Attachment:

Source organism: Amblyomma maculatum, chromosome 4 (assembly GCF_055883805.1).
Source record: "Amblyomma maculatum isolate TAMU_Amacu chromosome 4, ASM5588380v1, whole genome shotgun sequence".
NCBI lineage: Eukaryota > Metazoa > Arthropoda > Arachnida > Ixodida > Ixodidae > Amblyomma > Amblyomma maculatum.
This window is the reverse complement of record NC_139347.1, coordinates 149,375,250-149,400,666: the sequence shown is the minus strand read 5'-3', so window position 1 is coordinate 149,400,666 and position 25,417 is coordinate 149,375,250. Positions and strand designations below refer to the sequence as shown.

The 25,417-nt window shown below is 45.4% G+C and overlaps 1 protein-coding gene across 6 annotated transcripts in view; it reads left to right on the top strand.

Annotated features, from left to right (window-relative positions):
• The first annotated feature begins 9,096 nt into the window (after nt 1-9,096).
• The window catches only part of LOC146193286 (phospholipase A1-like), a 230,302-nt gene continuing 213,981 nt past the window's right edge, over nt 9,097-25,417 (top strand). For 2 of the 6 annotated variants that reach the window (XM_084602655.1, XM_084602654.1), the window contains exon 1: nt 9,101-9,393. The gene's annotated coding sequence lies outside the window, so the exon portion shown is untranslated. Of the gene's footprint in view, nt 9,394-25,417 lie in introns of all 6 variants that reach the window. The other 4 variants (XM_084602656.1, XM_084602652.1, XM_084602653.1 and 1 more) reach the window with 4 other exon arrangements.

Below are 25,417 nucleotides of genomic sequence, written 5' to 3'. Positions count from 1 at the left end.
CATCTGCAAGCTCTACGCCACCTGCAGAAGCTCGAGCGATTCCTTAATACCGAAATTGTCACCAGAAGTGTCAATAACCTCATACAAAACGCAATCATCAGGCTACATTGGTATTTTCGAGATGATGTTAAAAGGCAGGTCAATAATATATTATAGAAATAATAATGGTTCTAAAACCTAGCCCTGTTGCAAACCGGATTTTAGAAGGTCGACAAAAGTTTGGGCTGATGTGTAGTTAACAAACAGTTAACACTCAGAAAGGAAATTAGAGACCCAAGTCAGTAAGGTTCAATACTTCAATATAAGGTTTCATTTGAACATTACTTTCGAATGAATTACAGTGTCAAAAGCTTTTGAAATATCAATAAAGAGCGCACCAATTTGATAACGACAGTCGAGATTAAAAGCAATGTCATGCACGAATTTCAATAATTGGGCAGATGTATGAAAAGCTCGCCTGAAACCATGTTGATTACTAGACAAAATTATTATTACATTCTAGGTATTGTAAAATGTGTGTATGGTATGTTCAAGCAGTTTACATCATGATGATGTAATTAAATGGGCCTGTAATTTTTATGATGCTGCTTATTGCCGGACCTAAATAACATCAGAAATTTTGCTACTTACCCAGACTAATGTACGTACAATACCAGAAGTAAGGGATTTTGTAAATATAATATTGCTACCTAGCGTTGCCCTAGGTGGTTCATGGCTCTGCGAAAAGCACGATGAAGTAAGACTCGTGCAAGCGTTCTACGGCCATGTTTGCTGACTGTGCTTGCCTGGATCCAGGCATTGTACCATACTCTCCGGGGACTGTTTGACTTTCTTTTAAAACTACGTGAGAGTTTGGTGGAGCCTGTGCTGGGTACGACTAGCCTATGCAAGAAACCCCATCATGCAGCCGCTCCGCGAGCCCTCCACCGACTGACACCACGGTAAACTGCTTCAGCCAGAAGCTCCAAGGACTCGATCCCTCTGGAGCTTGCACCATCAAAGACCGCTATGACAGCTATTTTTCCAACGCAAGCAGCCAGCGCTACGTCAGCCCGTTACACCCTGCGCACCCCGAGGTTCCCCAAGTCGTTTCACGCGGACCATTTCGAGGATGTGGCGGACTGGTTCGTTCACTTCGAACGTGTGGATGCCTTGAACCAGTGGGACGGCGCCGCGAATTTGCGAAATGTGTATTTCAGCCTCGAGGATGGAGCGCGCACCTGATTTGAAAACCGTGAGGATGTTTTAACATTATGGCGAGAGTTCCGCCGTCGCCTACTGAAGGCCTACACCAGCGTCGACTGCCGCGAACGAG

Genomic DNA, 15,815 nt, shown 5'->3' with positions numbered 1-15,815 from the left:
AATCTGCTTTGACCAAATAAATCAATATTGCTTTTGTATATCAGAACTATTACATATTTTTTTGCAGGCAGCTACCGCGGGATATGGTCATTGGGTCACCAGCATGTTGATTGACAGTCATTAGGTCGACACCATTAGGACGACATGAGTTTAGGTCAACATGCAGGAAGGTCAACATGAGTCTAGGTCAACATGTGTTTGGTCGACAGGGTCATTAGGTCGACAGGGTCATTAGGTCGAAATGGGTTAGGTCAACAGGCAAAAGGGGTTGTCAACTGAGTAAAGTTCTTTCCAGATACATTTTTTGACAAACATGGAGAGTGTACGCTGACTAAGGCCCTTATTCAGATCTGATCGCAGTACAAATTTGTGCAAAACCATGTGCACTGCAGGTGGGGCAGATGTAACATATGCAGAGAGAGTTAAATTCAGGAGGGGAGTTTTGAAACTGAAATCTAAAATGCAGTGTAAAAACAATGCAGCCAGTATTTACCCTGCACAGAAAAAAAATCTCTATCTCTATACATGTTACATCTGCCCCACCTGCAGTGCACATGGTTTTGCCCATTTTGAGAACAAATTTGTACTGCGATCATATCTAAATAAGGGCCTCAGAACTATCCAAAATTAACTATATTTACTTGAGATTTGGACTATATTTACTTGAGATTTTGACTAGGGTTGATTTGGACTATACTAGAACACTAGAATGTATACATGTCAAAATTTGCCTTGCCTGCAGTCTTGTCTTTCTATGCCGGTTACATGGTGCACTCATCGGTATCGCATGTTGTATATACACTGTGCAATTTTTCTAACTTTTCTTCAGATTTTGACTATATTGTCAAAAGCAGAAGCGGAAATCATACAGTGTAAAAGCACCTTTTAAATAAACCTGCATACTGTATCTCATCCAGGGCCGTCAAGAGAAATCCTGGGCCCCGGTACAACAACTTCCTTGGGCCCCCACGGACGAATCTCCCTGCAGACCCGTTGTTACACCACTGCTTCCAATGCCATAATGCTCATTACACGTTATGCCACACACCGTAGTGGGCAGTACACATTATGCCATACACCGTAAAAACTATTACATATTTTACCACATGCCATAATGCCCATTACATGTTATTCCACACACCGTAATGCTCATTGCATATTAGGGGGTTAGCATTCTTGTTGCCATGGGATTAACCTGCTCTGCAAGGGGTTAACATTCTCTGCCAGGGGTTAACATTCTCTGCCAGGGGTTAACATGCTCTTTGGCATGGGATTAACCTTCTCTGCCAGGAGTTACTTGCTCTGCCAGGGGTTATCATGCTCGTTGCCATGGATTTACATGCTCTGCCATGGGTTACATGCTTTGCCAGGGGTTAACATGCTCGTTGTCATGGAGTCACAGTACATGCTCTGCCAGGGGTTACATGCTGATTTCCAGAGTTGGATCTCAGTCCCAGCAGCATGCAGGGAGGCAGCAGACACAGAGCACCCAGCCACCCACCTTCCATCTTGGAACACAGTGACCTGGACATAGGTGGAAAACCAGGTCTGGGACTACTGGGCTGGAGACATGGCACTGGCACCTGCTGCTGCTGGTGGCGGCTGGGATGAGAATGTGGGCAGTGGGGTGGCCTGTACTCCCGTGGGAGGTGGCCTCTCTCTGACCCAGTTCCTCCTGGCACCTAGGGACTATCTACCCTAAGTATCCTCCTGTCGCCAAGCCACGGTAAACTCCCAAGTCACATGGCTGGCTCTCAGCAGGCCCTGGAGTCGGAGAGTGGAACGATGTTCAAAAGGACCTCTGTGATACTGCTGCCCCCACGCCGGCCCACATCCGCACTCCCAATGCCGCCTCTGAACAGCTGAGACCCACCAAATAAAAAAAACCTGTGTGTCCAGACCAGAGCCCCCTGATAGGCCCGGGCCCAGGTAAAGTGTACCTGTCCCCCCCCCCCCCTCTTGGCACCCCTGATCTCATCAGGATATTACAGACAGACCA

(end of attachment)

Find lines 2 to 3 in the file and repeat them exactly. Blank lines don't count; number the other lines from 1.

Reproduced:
Source record: "Amblyomma maculatum isolate TAMU_Amacu chromosome 4, ASM5588380v1, whole genome shotgun sequence".
NCBI lineage: Eukaryota > Metazoa > Arthropoda > Arachnida > Ixodida > Ixodidae > Amblyomma > Amblyomma maculatum.